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The Bootleg Files: To Die in Madrid

BOOTLEG FILES 745: “To Die in Madrid” (1963 Oscar-nominated documentary by Frédéric Rossif).

LAST SEEN: On YouTube, albeit without English subtitles.

AMERICAN HOME VIDEO: None.

REASON FOR BOOTLEG STATUS: Most likely due to a problem with rights clearance.

CHANCES OF SEEING A COMMERCIAL DVD RELEASE: Unlikely at this time.

In March 1962, the Spanish government of Generalissimo Francisco Franco received a request from French producer Nicole Stephane for permission to shoot a travelogue-style documentary called “Eternal Spain.” Stephane identified French director Frédéric Rossif as the creative talent behind the camera.
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Hillary Brooke to the Rescue!

Hillary Brooke could always be relied upon to bring an aura of cool glamour to the screen, whether she was the sophisticated foil to Abbott and Costello’s antics or the arch-enemy of Sherlock Holmes or the bringer of casual cruelty in “Jane Eyre” and “The Enchanted Cottage.” On this “Online Movie Show” episode, film historian Ron Palumbo offers insight on the life and often-surprising career of this much-loved blonde bombshell.

The episode can be heard here.

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The Bootleg Files: You’re a Good Man, Charlie Brown

BOOTLEG FILES 744: “You’re a Good Man, Charlie Brown” (1973 television production of the Off-Broadway musical).

LAST SEEN: On YouTube.

AMERICAN HOME VIDEO: None.

REASON FOR BOOTLEG STATUS: Most likely due to a problem with rights clearance.

CHANCES OF SEEING A COMMERCIAL DVD RELEASE: Unlikely at this time.

One of the big entertainment stories this week was the announcement that the classic year-end holiday specials featuring the characters from Charles M. Schulz’s “Peanuts” comic strip will not be shown on broadcast television, but will instead be seen on a streaming service. Many fans of these productions were deeply disappointed, as these specials have been an integral part of the holiday season television line-up for decades. However, there is another television special based on “Peanuts” that has not been broadcast since its only offering 47 years ago.
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The Bootleg Files: Legend of Superman – Covid Response

BOOTLEG FILES 743: “Legend of Superman – Covid Response” (2020 fan film by Frank Palangi).

LAST SEEN: On YouTube.

AMERICAN HOME VIDEO: None.

REASON FOR BOOTLEG STATUS: A fan film based on copyright-protected characters.

CHANCES OF SEEING A COMMERCIAL DVD RELEASE: Unlikely at this time.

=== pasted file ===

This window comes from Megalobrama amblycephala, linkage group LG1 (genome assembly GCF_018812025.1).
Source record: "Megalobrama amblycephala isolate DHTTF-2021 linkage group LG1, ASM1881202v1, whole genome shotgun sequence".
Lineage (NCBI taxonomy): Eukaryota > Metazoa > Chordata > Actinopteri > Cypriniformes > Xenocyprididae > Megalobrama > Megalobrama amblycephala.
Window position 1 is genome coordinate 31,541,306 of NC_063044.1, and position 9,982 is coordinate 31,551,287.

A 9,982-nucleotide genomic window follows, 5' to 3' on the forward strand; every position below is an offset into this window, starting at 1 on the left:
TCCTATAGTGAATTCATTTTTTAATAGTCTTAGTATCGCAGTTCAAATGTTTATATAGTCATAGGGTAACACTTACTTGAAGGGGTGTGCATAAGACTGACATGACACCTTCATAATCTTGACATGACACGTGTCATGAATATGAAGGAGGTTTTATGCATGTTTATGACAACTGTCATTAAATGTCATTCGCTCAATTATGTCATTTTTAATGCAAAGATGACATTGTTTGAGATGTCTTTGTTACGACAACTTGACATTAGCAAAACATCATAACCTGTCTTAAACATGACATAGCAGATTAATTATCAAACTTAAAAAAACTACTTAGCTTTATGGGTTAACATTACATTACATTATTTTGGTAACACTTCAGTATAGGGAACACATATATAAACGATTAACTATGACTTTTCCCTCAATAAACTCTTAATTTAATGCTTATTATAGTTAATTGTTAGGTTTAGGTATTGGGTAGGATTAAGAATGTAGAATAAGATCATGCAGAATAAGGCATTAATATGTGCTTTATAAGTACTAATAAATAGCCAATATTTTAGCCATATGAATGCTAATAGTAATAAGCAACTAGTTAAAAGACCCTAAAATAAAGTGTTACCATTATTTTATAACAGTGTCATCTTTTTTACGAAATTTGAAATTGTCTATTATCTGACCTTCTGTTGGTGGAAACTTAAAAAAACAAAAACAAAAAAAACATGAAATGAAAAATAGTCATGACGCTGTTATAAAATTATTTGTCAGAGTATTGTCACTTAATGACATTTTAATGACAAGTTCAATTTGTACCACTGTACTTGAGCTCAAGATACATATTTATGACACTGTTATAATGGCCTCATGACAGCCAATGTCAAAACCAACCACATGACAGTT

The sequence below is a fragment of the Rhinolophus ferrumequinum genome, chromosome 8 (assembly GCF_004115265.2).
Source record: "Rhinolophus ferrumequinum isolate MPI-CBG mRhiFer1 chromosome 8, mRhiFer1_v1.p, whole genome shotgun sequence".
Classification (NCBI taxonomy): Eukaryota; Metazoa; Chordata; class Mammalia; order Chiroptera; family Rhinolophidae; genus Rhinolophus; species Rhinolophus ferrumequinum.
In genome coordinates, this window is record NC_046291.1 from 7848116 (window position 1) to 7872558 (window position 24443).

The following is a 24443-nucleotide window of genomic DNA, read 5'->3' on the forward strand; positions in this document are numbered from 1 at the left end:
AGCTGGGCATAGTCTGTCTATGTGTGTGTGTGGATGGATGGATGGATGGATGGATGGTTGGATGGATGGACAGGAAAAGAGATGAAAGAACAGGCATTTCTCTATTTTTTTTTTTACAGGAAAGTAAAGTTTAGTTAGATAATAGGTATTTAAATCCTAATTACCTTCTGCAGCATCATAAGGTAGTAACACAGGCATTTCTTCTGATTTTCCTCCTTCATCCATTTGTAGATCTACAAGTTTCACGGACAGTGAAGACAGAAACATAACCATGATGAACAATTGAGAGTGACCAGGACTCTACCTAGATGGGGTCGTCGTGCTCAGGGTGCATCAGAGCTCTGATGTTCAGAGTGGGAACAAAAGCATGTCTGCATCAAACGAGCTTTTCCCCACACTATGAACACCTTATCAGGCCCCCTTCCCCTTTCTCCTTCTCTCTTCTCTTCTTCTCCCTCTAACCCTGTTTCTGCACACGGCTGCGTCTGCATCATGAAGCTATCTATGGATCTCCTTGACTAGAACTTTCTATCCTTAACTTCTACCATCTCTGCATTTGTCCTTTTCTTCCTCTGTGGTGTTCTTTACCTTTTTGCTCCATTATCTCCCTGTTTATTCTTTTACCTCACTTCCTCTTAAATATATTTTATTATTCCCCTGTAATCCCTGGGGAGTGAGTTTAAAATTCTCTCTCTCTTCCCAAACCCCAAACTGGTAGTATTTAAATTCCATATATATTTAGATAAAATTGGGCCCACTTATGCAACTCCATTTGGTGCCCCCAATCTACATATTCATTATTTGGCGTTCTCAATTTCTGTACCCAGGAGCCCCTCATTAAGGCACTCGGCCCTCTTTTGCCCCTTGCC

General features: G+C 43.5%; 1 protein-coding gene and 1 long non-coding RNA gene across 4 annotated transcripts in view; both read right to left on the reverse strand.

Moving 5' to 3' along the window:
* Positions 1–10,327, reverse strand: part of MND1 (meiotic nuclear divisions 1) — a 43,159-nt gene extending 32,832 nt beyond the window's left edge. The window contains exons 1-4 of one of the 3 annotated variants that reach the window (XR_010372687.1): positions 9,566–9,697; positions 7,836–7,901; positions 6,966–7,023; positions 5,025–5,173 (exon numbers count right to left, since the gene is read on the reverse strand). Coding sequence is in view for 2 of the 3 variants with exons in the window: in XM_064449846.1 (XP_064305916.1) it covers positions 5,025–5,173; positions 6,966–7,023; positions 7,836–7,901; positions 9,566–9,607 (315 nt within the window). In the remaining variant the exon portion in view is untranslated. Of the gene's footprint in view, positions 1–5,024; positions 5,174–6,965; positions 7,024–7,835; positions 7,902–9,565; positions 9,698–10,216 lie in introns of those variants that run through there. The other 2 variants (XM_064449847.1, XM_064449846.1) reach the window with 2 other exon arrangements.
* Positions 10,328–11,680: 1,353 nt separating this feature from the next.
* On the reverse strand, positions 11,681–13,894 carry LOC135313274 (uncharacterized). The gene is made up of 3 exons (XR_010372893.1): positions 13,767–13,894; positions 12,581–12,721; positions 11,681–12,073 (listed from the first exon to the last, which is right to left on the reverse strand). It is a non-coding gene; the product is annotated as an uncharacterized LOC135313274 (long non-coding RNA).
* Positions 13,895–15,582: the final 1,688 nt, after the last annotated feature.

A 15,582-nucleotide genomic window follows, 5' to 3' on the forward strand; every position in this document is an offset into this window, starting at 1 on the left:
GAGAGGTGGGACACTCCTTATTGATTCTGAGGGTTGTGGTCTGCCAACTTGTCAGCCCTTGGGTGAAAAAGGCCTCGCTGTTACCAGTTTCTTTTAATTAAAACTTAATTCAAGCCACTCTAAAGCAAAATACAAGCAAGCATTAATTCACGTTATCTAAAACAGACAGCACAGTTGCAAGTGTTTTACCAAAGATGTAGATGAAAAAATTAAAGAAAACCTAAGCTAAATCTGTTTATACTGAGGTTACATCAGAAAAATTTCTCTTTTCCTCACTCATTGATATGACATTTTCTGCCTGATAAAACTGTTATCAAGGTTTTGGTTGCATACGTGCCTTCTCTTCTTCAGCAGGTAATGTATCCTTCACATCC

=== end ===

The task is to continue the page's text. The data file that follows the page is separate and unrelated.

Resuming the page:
Fan films occupy a curious place in the movie universe. Clearly, these films are the ultimate in bootlegging because they borrow copyright-protected characters and put them into new films made without the blessings of their creators. On the other hand, they offer an affirmation of the popularity of the franchises being pilfered. For the most part, the makers of these films are rarely harassed by the lawyers representing the companies whose intellectual property is being used without permission.
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The Bootleg Files: Harry & Lena

BOOTLEG FILES 741: “Harry & Lena” (1970 television special starring Harry Belafonte and Lena Horne).

LAST SEEN: On YouTube.

AMERICAN HOME VIDEO: None.

REASON FOR BOOTLEG STATUS:
Problems in clearing music rights.

CHANCES OF SEEING A COMMERCIAL DVD RELEASE: Unlikely at this time.

If you were watching television variety shows and specials from the 1950s through the 1970s, it was nearly impossible not to see either Harry Belafonte or Lena Horne turn up in a guest starring role. The charismatic and versatile Belafonte would offer anything from calypso music to folk tunes to protest songs reflecting the ongoing turmoil of the times, while the regal Horne provided incomparable beauty and a distinctive styling of the Great American Songbook.
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The Bootleg Files: Know Your Ally – Britain

BOOTLEG FILES 740: “Know Your Ally – Britain” (1944 U.S. War Department documentary).

LAST SEEN: On YouTube.

AMERICAN HOME VIDEO:
On public domain labels.

REASON FOR BOOTLEG STATUS: The absence of a copyright allows anyone to make dupes.

CHANCES OF SEEING A COMMERCIAL DVD RELEASE: It’s been on DVDs featuring wartime documentaries.

In 1944, the U.S. War Department (the forerunner of today’s Department of Defense) produced “Know Your Ally – Britain,” a 45-minute documentary to be shown to American servicemembers. From today’s perspective, it might seem peculiar that this type of a film would be made relatively late in the war.
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Native Son (1951)

Few films have experienced a more tortured history than the 1951 version of “Native Son,” based on Richard Wright’s 1940 novel. While Wright’s work achieved best-seller status and would be adapted into a Broadway production by Orson Welles and John Houseman, Hollywood studios would only consider a cinematic version if the central character of a disenfranchised African American was changed into an ethnic white man. Continue reading